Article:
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The Real Purpose of Stretching Is Not What You Think

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How’s your flexibility? Are you as limber as your dog or cat, or is your body and joints as inflexible as those 2 x 4s they used to frame your house? If you’re like most people in the world, you’re literally stiff as a board, and it’s going to take some regular and consistent work to change that.

But why? Why should you stretch? What purpose does it serve? And does it do anything other than just give you the ability to touch your toes?

The Real Purpose of Stretching

When you think about flexibility or mobility, what do you think about? Let me guess, stretching? And what is it that you stretch? Muscles, right? So if you’re like most, you think flexibility is about muscles and making them longer. Well, that is true, but it’s only part of the story.

The other part is about joints, because skeletal muscles don’t actually serve a functional purpose without their action across joints. A joint, in order to do the job that it was intended to do, needs two things: full range of motion, and something to enable it to move. Take a mousetrap, for instance. The joint is the hinge. For it to work correctly, it needs the ability to fully open, and it needs the spring attached to it to snap it shut.

In your body, your bones form the joint, and your muscles provide the force to open and close it. Take a look at the inside of your elbow and your bicep. When your bicep muscle shortens, it pulls your lower arm closer to your upper arm, closing the elbow joint.

The complex pattern of muscles firing to stabilize, open, and close various joints in multiple combinations and with perfect timing is what enables you to generate force and power. This action is what gives you the ability to do all the things you do — sit, stand, crawl, walk, run, jump, skip, lunge, hop, lift, squat, bend, push, pull, twist, etc, and is especially important around the hip joint, the most powerful joint in your body, across which many of your largest and strongest muscles span.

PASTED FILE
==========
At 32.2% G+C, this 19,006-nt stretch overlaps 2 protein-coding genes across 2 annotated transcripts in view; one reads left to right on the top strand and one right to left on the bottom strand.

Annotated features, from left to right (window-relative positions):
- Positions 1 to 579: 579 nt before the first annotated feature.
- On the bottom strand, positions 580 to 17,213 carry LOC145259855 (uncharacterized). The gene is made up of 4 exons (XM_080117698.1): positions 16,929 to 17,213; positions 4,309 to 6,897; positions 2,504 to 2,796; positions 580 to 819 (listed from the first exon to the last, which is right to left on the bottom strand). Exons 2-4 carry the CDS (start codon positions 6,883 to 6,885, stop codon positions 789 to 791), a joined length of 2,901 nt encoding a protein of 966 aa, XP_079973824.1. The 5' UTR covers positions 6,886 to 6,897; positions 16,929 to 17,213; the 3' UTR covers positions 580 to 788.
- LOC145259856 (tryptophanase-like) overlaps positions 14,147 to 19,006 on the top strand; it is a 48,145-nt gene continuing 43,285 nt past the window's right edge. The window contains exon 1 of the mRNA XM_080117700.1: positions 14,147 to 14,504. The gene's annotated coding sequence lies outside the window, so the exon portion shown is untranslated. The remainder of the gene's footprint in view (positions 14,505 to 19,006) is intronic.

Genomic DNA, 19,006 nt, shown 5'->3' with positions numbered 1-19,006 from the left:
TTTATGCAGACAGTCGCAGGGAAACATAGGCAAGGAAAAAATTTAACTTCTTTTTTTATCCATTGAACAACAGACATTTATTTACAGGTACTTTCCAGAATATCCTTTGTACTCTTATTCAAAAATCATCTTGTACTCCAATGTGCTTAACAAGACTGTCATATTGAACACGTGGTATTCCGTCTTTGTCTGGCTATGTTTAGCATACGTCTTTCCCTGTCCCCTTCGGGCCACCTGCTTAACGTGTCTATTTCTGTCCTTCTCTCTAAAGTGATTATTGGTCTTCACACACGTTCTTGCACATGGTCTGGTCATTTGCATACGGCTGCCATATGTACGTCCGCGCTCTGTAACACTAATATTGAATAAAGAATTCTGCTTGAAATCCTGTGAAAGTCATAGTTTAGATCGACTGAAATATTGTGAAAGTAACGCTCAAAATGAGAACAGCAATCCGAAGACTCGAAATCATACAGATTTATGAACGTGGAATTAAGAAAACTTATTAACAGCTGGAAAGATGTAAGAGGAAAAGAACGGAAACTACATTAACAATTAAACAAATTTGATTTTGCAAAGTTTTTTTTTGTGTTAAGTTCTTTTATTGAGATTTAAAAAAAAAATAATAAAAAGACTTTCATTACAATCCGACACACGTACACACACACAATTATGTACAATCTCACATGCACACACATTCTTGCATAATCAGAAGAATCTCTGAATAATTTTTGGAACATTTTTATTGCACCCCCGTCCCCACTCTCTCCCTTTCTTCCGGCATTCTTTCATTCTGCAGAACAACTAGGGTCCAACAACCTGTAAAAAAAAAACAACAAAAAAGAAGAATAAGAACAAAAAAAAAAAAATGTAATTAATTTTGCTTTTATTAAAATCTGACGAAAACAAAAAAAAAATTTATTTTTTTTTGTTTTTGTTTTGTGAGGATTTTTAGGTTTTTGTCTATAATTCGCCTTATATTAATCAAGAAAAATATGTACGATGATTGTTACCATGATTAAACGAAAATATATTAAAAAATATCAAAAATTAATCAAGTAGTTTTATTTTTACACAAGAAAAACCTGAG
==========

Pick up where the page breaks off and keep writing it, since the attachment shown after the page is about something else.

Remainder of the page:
The greater your range of motion (up until a point) across a joint, the greater your body’s ability to generate power and force. Tight, inflexible muscles restrict the ability of the joint to fully open and close, limiting both your functional capacity and ability to generate force and power. Think about that mousetrap again. If the spring you use is too tight, it won’t allow the trap to be fully opened, which won’t give the mouse the space to enter the trap, rendering it completely useless.

How to Regain Your Lost Power

When you are born and through at least the first four to five years of your life, you have full range of motion at all your joints. That means your joints move the amount they were designed to move, and your muscles have full capacity and range to generate power.

But as you get older, you start doing things like prolonged sitting with poor posture, you might get injured, and you might not be spending time stretching. Your muscles shorten and tighten, as do your ligaments and tendons, and what was once a full range of motion joint, gets limited by five to ten degrees.

If it’s not addressed, that joint range of motion gets reduced even more, maybe by fifteen to twenty degrees, and then more again. With each smaller degree of rotation, that muscle/joint combination becomes less capable of operating the way it was designed, and less able to generate force and power, which makes your body less capable of doing what it’s supposed to be able to do at that joint.

And since you still call upon your body to do things that you always have, it means other parts of your body (joints, muscles, ligaments, tendons) have to compensate for the incapacity at that joint. Your body is phenomenal in it’s ability to do this, but it leads to all sorts of issues and compensations that ultimately cause pain, discomfort, and lowered functional capacity.

Ready to Stretch Now?

So, why stretch? It’s really about the mobility of your joints and creating a full capacity to move and to generate force and power. And to make your body as functionally capable as possible for as long as possible in your life. Plus it feels great to be able to bend over and touch your own toes.

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Andy Petranek
Andy is what you’d call a modern day Renaissance Man: a former professional trumpeter who attended the Eastman School of Music; a snowboarder, mountain biker, surfer, kayaker, outrigger paddler, mountaineer, and former Marine (Gulf War veteran); a professionally sponsored adventure racer; and the oldest participant to qualify for and participate in the CrossFit Games at the age of 43.

Andy is a certified CHEK Practitioner and holistic lifestyle coach. He holds a spectrum of certifications from CrossFit and is also a Vivobarefoot certified running coach. He has trained as a Zen buddhist and graduated with a Master’s degree in spiritual psychology from the University of Santa Monica.

Andy founded CrossFit LA one of the first and most successful CrossFit training centers in the world and the first to be featured in national media. He is the co-founder of the Whole Life Challenge, Inc, currently its president, and is also a consultant and life/business coach. Andy lives in Los Angeles with his wife, Julia, and son, Dashel.